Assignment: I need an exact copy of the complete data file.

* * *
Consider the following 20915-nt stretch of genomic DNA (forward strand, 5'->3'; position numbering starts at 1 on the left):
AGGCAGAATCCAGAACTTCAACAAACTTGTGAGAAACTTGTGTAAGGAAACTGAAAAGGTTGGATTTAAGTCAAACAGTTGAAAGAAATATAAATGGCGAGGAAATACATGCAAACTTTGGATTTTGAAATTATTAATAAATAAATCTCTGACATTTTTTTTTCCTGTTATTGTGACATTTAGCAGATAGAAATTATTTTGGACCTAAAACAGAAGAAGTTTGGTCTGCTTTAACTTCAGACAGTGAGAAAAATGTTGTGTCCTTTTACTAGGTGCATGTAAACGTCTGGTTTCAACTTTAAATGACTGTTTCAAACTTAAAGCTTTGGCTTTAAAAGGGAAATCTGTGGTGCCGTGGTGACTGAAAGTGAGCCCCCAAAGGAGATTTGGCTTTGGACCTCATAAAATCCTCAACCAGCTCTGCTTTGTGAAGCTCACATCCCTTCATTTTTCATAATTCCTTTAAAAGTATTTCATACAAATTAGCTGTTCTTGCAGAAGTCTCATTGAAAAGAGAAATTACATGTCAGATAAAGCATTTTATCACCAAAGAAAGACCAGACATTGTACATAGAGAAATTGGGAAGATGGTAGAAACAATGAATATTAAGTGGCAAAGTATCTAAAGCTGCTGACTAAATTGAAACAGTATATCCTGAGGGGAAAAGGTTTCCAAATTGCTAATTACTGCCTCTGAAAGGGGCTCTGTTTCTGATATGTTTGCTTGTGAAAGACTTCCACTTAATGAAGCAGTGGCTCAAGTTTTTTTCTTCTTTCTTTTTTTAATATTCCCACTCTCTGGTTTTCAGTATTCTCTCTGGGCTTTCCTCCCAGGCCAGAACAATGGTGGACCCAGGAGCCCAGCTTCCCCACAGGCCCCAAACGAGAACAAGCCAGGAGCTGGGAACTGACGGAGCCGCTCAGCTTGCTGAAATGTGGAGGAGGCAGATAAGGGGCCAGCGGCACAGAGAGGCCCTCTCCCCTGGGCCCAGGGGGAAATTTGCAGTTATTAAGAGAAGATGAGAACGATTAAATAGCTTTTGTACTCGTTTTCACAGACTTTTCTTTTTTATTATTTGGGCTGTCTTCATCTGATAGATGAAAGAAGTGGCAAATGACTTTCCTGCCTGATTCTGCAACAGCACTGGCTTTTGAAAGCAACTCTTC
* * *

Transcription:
Consider the following 20915-nt stretch of genomic DNA (forward strand, 5'->3'; position numbering starts at 1 on the left):
AGGCAGAATCCAGAACTTCAACAAACTTGTGAGAAACTTGTGTAAGGAAACTGAAAAGGTTGGATTTAAGTCAAACAGTTGAAAGAAATATAAATGGCGAGGAAATACATGCAAACTTTGGATTTTGAAATTATTAATAAATAAATCTCTGACATTTTTTTTTCCTGTTATTGTGACATTTAGCAGATAGAAATTATTTTGGACCTAAAACAGAAGAAGTTTGGTCTGCTTTAACTTCAGACAGTGAGAAAAATGTTGTGTCCTTTTACTAGGTGCATGTAAACGTCTGGTTTCAACTTTAAATGACTGTTTCAAACTTAAAGCTTTGGCTTTAAAAGGGAAATCTGTGGTGCCGTGGTGACTGAAAGTGAGCCCCCAAAGGAGATTTGGCTTTGGACCTCATAAAATCCTCAACCAGCTCTGCTTTGTGAAGCTCACATCCCTTCATTTTTCATAATTCCTTTAAAAGTATTTCATACAAATTAGCTGTTCTTGCAGAAGTCTCATTGAAAAGAGAAATTACATGTCAGATAAAGCATTTTATCACCAAAGAAAGACCAGACATTGTACATAGAGAAATTGGGAAGATGGTAGAAACAATGAATATTAAGTGGCAAAGTATCTAAAGCTGCTGACTAAATTGAAACAGTATATCCTGAGGGGAAAAGGTTTCCAAATTGCTAATTACTGCCTCTGAAAGGGGCTCTGTTTCTGATATGTTTGCTTGTGAAAGACTTCCACTTAATGAAGCAGTGGCTCAAGTTTTTTTCTTCTTTCTTTTTTTAATATTCCCACTCTCTGGTTTTCAGTATTCTCTCTGGGCTTTCCTCCCAGGCCAGAACAATGGTGGACCCAGGAGCCCAGCTTCCCCACAGGCCCCAAACGAGAACAAGCCAGGAGCTGGGAACTGACGGAGCCGCTCAGCTTGCTGAAATGTGGAGGAGGCAGATAAGGGGCCAGCGGCACAGAGAGGCCCTCTCCCCTGGGCCCAGGGGGAAATTTGCAGTTATTAAGAGAAGATGAGAACGATTAAATAGCTTTTGTACTCGTTTTCACAGACTTTTCTTTTTTATTATTTGGGCTGTCTTCATCTGATAGATGAAAGAAGTGGCAAATGACTTTCCTGCCTGATTCTGCAACAGCACTGGCTTTTGAAAGCAACTCTTC